I walked confidently on the yellow sand, staring at the shells deposited on the beach by the powerful waves of the Atlantic Ocean. Movements of the water displaced tiny pieces of sand along the shore, exposing sand dwellers quickly snatched by the seashore birds.
As we were walking along the water, my sister screamed suddenly, “Watch it!” Confused, I froze in place looking around. She pointed at the sand right in front of me. A ghost crab (Ocypode quadrata). I was inches away from its body and it took me several seconds to realize he was actually there. Great camouflage!
His closely spaced, black eyes were staring directly at me, unsure about my intentions. Looking at crustaceans is like looking into the very distant past. The ghost crab evolved over 100 million years ago, during the Cretaceous period. Compare that to modern humans, which are thought to have evolved from Africa about 200,000-300,000 years ago. Crab evolutionary history is not fully understood, but over the evolutionary timeline many marine species tried to imitate the crabs.
Male ghost crabs have a very unique anatomical feature absent in females. One of their claws is much bigger than the other. Such differences between males and females are called sexual dimorphism.
Ghost crabs blend very well with their environment, and their body color can adjust to their environment over longer periods of time. For that purpose, they have special cells called chromatophores, that are responsible for making pigment.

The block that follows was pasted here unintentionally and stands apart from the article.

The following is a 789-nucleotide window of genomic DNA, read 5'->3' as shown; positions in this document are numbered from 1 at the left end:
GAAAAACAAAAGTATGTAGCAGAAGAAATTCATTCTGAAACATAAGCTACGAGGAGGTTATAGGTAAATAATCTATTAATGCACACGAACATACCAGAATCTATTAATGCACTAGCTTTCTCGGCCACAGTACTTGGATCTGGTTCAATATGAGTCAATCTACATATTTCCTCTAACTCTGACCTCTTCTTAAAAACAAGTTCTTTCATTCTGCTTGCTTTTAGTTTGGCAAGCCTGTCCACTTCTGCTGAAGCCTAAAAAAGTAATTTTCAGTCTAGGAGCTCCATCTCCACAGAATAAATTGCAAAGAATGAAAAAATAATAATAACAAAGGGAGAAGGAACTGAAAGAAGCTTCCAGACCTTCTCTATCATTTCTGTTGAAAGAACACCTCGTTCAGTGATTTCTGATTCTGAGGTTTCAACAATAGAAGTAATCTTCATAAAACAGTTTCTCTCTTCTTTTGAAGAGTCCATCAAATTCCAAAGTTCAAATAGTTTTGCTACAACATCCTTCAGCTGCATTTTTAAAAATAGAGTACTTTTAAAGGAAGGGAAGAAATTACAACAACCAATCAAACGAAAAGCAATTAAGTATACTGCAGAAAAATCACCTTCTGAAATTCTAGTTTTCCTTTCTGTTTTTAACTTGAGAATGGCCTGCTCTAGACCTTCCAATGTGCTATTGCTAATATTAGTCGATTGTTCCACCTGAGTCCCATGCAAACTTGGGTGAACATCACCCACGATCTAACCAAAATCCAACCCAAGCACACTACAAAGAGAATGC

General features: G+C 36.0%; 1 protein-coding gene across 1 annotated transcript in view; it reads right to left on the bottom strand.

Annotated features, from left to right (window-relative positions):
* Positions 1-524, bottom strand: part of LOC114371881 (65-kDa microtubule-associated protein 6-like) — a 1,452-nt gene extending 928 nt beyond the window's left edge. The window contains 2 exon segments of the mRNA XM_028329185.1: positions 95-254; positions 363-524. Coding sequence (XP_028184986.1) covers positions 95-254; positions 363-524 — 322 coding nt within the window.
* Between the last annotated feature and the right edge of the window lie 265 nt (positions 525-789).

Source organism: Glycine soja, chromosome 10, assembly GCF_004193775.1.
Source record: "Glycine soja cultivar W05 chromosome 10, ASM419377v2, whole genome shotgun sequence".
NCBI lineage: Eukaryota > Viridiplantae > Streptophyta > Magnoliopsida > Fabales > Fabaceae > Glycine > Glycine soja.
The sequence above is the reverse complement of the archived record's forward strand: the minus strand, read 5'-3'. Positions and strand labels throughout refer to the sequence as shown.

Contrary to popular belief, ghost crabs cannot swim, and if submerged in water will drown. However, they require moisture for their gills in order to breathe. Thus, you can sometimes spot ghost crabs near water, but always immediately to the beach.
Ghost crabs are semi-terrestrial. They burrow right underneath the intertidal zone (the area between high and low tides, where the ocean meets the sand), and prefer to come out at night, although they can be spotted during the day.
Unfortunately for the crabs, they are a treat for the gulls. I have seen many seagulls consuming crabs, always making sure to avoid their sharp claws.
Although quite common, ghost crabs are not as present on crowded beaches, as human foot traffic destroys their burrows. This significantly alters their distribution, and skewes their presence to the far sides of the beach. Research shows that some ghost crabs will dig deeper, steeper, and smaller burrows on heavily populated beaches. Specifically, car traffic on the beach and rapid urbanization of the adjacent marine neighborhoods were found to be associated with a high incidence of crab mortality. Thus, even if we do not litter on the beach, we will always leave our mark.
Ghost crabs developed interesting ways of communicating. They can make sounds with their claws when the enemy is further away, and another with their gut, specifically their gastric mill used to grind food, when the enemy is closer. Precise reason for this is not known, but it is believed that it allows the crab to free its claws, and strike back if necessary.
I hope next time you see those amazing creatures, you won’t see it primarily as dinner, but you think of its history and importance to the marine ecosystem.